One of my favorite things about working at the bookstore is when I notice young customers browsing our antiquarian books. There is the hesitant, respectful way they will pick up a poetry volume. They marvel at the gilt pages, the exquisite plates, illustrations. They’ll read a few lines, and as the magic of Shelley or Tennyson or Browning reels them in, they’ll put their backpacks down, then lean against the wall, unable to stop reading. I smile to myself: Welcome to the Rabbit Hole…
My hands did numb to beauty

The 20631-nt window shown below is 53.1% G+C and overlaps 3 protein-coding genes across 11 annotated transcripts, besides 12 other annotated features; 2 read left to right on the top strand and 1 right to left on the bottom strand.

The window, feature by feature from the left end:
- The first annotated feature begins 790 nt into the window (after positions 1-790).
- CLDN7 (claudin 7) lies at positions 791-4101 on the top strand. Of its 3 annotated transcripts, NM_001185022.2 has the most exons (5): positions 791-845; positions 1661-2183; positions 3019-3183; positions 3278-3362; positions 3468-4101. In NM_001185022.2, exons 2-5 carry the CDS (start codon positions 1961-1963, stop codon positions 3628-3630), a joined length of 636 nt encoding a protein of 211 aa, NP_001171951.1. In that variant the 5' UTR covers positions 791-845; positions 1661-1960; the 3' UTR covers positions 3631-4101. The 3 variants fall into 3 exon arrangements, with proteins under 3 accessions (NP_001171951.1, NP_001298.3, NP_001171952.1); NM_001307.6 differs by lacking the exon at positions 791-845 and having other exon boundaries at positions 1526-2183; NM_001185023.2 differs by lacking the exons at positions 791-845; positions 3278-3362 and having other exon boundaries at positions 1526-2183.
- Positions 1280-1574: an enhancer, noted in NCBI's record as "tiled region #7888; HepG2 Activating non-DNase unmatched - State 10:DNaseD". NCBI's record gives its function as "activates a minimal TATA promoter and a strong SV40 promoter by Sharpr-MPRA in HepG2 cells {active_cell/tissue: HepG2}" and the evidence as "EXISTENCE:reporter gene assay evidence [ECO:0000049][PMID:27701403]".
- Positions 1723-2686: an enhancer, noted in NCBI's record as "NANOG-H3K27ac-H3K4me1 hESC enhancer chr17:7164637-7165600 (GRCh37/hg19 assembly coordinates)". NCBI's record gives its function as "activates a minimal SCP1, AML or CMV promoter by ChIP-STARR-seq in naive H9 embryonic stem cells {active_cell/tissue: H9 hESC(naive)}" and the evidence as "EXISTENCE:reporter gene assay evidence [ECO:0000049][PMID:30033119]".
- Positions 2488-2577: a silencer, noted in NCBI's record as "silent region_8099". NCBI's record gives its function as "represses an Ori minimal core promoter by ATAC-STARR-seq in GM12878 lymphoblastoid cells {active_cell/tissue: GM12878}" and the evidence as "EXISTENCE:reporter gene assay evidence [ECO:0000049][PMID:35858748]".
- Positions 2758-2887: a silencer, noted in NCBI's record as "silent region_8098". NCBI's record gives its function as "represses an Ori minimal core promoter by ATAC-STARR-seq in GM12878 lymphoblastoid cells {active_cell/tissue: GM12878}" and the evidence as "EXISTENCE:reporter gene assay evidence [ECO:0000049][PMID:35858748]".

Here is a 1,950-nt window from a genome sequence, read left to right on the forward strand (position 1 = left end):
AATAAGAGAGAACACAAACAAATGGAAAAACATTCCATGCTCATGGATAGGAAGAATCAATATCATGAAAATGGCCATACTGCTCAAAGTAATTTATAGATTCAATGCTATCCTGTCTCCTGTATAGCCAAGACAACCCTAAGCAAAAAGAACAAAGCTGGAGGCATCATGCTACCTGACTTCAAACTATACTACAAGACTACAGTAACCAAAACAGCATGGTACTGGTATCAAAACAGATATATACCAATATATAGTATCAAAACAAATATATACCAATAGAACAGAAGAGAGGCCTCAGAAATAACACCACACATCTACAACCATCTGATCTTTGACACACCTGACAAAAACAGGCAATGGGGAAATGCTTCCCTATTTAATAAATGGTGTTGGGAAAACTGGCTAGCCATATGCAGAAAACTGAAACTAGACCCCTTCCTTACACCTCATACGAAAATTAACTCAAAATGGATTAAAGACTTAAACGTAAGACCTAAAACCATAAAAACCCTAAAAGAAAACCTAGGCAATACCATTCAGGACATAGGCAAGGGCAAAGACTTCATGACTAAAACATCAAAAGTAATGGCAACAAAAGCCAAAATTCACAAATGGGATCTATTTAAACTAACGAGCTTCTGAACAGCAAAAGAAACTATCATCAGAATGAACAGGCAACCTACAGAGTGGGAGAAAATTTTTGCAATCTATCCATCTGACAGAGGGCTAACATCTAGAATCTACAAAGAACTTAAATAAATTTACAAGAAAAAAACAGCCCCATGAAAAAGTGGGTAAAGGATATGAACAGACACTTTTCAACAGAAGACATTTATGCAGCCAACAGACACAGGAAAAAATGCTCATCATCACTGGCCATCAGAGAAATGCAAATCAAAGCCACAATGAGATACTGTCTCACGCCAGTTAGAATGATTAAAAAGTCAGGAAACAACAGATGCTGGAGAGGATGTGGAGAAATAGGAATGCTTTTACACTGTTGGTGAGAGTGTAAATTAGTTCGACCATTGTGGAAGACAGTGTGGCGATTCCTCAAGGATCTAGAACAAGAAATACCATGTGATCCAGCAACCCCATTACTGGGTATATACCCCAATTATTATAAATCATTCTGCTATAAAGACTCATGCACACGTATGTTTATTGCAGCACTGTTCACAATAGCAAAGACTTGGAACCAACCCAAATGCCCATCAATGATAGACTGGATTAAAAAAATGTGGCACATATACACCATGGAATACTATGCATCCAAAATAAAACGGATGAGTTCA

as they reached into Death and tightened!
O sovereign was my touch
upon the tan-inks’s fragile page!
Quickly, my eyes moved quickly,
sought for smell for dust for lace
for dry hair!
I would have taken the page
breathing in the crime!
For no evidence have I wrung from dreams–
yet what triumph is there in private credence?
Often, in some steep ancestral book,
when I find myself entangled with leopard-apples
and torched-skin mushrooms,
my cypressean skein outreaches the recorded age
and I, as though tipping a pitcher of milk,
pour secrecy upon the dying page.
[Listen to an audio clip of W.H. Auden reading “On Reading a Child’s Guide to Modern Physics”]